How Emulators Are Keeping Classic Games Relevant in a New Generation
I went to college for video game design. During our last semester, we were split off into teams and tasked with making a student game based off of pitches we had submitted the month before. The instructors selected the 10 or so best pitches and let each group choose which game we were going to work on.
The game my group chose to work on was most accurately described as X-COM meets Oregon Trail. The problem was, the younger members of our team -- myself included -- hadn’t ever played Oregon Trail. Thankfully, we were able to find an emulated version of the game on archive.org.
In terms of video games, emulators are used to play games, usually older ones, on a system other than what they were made to run on. In short, the emulator re-creates the digital environment of the original OS so that it can then run software that was created for that OS.
At their worst, emulators are inextricably linked to piracy. But at their best, they are one of the strongest tools available to aid the preservation of video game history.
Emulators Preserve the Past
A Golden Future with All the Games from Our Past
Preservation becomes ever more pressing as old video game cartridges continue to age and degrade, eventually leading to corruption of the data held within.
This talk, while admittedly a little dry, is very eye opening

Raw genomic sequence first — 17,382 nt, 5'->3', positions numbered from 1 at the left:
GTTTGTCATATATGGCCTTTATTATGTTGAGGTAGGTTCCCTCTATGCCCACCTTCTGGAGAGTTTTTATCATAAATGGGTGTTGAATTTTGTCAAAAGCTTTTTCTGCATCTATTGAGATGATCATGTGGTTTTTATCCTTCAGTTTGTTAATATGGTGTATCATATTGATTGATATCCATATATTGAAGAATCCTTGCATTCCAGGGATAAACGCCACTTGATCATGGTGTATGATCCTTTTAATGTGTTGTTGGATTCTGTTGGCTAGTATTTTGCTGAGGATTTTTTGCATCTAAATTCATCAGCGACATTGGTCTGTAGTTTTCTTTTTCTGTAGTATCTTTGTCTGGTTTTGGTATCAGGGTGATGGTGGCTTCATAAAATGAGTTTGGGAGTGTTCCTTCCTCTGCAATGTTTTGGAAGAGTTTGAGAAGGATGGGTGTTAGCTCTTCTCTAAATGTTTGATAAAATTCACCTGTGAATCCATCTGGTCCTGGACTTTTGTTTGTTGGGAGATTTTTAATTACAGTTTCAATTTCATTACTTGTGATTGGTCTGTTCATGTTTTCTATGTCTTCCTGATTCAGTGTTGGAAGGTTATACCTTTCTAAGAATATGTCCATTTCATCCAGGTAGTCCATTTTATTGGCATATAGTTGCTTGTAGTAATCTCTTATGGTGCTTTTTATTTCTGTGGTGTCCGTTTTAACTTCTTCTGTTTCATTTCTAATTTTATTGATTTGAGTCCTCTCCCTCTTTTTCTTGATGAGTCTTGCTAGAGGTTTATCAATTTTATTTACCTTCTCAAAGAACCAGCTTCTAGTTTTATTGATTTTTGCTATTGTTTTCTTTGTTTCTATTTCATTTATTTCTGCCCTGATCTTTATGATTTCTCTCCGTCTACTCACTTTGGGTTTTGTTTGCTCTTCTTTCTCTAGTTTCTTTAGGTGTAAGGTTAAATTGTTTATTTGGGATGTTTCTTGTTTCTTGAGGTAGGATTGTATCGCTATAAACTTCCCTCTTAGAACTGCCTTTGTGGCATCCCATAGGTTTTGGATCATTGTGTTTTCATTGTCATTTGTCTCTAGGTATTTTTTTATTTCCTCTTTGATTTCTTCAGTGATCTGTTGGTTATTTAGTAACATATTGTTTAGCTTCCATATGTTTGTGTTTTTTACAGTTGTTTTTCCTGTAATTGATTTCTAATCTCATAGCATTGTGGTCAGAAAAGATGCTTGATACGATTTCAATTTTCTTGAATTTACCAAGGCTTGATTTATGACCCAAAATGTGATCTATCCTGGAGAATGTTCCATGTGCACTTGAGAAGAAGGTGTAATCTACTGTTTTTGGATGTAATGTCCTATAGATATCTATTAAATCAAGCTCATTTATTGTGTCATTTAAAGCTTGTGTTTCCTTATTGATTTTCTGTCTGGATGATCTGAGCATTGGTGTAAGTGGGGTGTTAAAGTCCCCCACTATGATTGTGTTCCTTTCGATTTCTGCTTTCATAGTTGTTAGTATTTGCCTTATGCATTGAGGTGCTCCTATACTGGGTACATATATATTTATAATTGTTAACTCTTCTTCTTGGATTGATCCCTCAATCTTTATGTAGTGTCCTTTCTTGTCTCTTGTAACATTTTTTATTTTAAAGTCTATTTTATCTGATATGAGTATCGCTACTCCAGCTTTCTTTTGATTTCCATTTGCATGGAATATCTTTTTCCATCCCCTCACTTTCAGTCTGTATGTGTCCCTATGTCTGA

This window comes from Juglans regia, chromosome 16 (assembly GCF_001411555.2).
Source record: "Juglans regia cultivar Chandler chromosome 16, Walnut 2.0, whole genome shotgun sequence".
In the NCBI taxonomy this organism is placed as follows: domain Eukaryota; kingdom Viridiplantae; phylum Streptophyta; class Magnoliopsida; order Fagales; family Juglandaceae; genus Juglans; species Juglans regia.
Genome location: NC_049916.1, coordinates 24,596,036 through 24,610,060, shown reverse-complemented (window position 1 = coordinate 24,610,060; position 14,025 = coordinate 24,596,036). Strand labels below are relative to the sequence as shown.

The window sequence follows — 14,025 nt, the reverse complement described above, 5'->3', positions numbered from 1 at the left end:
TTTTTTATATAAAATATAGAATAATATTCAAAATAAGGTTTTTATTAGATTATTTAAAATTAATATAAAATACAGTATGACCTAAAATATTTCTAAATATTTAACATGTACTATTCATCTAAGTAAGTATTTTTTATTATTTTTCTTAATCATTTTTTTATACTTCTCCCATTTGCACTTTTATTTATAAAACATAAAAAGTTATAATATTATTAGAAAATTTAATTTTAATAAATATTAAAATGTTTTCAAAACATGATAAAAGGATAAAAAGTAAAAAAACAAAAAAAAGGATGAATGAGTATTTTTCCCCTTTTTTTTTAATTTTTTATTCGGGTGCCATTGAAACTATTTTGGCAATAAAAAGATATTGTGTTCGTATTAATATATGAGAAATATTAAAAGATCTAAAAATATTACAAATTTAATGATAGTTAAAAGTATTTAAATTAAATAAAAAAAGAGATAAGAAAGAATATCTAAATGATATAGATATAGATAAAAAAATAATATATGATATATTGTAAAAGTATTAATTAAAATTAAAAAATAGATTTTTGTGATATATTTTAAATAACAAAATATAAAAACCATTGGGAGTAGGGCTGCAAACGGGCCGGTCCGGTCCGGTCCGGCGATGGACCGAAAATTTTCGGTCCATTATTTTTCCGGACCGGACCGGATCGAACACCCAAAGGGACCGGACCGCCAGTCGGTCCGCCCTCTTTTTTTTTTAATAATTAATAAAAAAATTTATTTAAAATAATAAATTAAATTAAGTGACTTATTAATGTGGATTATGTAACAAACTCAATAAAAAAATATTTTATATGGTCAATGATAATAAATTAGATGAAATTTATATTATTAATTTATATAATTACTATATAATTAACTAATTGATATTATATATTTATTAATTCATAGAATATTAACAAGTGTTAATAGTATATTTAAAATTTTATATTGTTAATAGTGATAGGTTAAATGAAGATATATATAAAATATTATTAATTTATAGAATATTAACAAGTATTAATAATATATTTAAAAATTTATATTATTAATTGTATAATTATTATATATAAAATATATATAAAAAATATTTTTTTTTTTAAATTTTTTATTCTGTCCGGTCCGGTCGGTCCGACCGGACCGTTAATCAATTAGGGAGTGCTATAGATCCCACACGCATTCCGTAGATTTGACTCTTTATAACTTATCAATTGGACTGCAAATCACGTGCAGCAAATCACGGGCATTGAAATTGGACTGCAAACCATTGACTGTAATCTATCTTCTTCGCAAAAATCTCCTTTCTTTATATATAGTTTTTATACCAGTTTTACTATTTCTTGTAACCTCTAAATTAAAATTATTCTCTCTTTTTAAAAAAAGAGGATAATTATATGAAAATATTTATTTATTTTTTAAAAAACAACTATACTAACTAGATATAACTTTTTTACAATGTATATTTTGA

and helped inform my thoughts on this topic.
But saving games becomes an ever more daunting task every day. Not only are old games slowly degrading, but new games are being released faster than historians can document them. Games are also becoming increasingly more reliant upon networks to be able to function. Just think about the MMOs that are shut down every year. These games can never be played again unless people are able to reverse engineer servers, as some have done in order to run vanilla WoW.
Some historians don’t believe that all games can be saved. They argue that our priority should be to record the existence of games and their content. What were their mechanics? How did they play? What were their stories about? After all, video footage is much easier to capture and store than video game data. And we already know how to store it for the future, with film historians having been doing it for years.
In this way, Let’s Plays are a big part of video game history. Recorded footage of people playing games sets up both their historical context and what the games consisted of.
This is our history folks. Soak it in.
However, they only represent a particular viewpoint. Let’s Plays inherently skew the way a game was/is viewed or played by the nature of their construction -- trying to play things that cause interesting, funny things to happen, for example. Text adventures might be fun, too, but PewDiePie’s channel doesn’t play them very often, now does it?
As anyone knows, footage of a fun game is a crappy second best to playing it. And games can look a lot different in motion than in reality. Just recently while writing an article about animations I touched upon several games that looked much smoother in action than they felt in reality, like Final Fantasy 15.
That’s why it’s great news that the data from these games can be extracted and stored to preserve the game. The use of an emulator can make it playable. That almost makes it sound easy, doesn't it? Thankfully, we have copyright lawyers to get in the way!
Piracy -- The Hurdle Standing in Emulation's Way
The Existential Threat